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Politics, Philosophy and Law: Referencing

Politics, Philosophy and Law

Sandstone coloured seating in an amphitheatre overlaid with text Politics, Philosophy and Law


Referencing is the academic practice of acknowledging the sources you have used in your work. Sources may be other people's words and ideas.

Referencing demonstrates your ethical use of information, the range of your research and reading, provides authority to your arguments, enables others to find materials cited, and avoids accusations of plagiarism.

Plagiarism is the use of another person's work without proper acknowledgment. Most plagiarism is unintentional and the result of poor academic practice. It's is important to reference when directly quoting or paraphrasing another person's work. 

Referencing styles are sets of rules governing referencing practice. They prescribe the type, order and format of information in a reference. There are 3 main types of referencing style: in-text, footnote and endnote. Always check what referencing style is required by your department or assessment, as there may be local interpretations.

Why reference?

It is important to learn the scholarly practice of citing other people’s research, and referencing the material you have used. 


  • Enables your reader to find the material you have referred to  

  • Demonstrates your breadth of reading about the subject 

  • Supports and/or develops your argument

  • Avoids plagiarism: using somebody else’s work without acknowledging the fact is plagiarism. It is important to always reference when quoting or paraphrasing another person’s work 

Referencing Styles

There is no single referencing style at the University of Warwick. The Departments of Politics and Philosophy follow Harvard referencing styles, which requires in-text citations (Author, Year) and an end-of-text bibliography or list of references. The School of Law follows OSCOLA referencing, which requires numbered footnotes and an end-of-text bibliography, lists of authorities (legislation and case law) and references.

There is no single Harvard referencing style. Different universities and departments have their own local versions of Harvard referencing. You are advised to check individual assessment guidance and follow guidance from each department. The OSCOLA referencing style is published by the University of Oxford and available as a free download from their website.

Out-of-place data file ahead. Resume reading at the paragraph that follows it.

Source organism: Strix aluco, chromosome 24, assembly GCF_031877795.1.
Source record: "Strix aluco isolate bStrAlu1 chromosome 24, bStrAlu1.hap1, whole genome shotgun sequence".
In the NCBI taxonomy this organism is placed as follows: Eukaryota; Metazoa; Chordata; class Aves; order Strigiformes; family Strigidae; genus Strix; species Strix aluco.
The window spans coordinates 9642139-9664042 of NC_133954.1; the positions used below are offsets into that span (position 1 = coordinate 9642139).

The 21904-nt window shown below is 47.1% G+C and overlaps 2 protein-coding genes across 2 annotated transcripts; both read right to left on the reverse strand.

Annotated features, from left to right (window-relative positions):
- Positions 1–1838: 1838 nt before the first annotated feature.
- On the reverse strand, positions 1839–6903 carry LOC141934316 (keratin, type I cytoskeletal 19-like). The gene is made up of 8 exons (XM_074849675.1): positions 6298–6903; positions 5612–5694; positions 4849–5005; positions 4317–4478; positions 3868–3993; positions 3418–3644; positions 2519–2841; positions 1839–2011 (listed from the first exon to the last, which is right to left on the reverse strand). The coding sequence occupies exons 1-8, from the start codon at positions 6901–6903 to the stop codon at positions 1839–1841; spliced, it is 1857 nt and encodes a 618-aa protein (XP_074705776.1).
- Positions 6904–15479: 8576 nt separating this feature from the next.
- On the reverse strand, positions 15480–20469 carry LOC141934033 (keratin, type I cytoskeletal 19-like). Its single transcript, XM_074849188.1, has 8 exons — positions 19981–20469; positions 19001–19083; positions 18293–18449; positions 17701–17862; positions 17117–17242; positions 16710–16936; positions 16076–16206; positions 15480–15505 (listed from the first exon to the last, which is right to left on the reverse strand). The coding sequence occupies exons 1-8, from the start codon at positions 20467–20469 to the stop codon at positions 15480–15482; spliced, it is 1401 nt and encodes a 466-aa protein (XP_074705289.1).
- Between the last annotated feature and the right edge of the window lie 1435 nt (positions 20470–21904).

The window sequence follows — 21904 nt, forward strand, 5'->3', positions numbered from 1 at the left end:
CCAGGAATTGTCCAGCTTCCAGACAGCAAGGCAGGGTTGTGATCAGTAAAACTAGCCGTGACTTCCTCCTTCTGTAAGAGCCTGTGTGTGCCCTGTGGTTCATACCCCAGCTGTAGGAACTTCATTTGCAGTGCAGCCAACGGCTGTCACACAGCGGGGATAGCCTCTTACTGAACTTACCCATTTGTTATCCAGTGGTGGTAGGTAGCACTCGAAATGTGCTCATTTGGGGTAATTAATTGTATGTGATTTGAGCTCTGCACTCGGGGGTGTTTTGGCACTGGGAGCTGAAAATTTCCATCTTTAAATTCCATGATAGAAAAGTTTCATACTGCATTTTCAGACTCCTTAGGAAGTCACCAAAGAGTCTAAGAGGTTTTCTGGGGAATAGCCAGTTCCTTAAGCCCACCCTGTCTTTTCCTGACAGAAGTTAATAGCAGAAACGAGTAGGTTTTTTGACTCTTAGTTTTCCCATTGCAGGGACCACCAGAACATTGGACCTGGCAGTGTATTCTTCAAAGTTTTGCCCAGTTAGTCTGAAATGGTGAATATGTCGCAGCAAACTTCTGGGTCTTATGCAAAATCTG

The library provides training and support in plagiarism, referencing and reference management, and a list of referencing styles by department:

Further information and referencing styles are available in the Referencing section of the Library website.

Advice and support about referencing is available from your Research and Academic Support Librarian.

Cite Them Right book cover imageCite Them Right: The Essential Referencing Guide

Cite Them Right is a popular guide to plagiarism and referencing. It is available as both print and ebook from the library. It provides an introduction to the general principles of plagiarism and referencing, a comprehensive guide to the Harvard referencing style, and simplified guides to the APA, Chicago, IEEE, MHRA, MLA, OSCOLA and Vancouver referencing styles, with clear rules and examples.

Referencing Tutorials

Online library tutorials introducing the general principles of referencing and plagiarism:

Moodle iconAvoiding Plagiarism  - an introduction to plagiarism and the consequences of plagiarism for students.


Moodle iconIntroduction to Referencing - an introduction to referencing using the Harvard referencing style.
This tutorial follows the Harvard (Warwick Medical) referencing style, but is suitable for Department of Economics students.

Referencing Software

Referencing software allows you to manage references, insert citations and create a bibliography, in your referencing style.

EndNote iconEndNote
EndNote is referencing software from Clarivate. EndNote Desktop supports many Harvard referencing styles. EndNote is available from Warwick IT Services, and is supported by Warwick Library.

Please see the EndNote LibGuide for further information.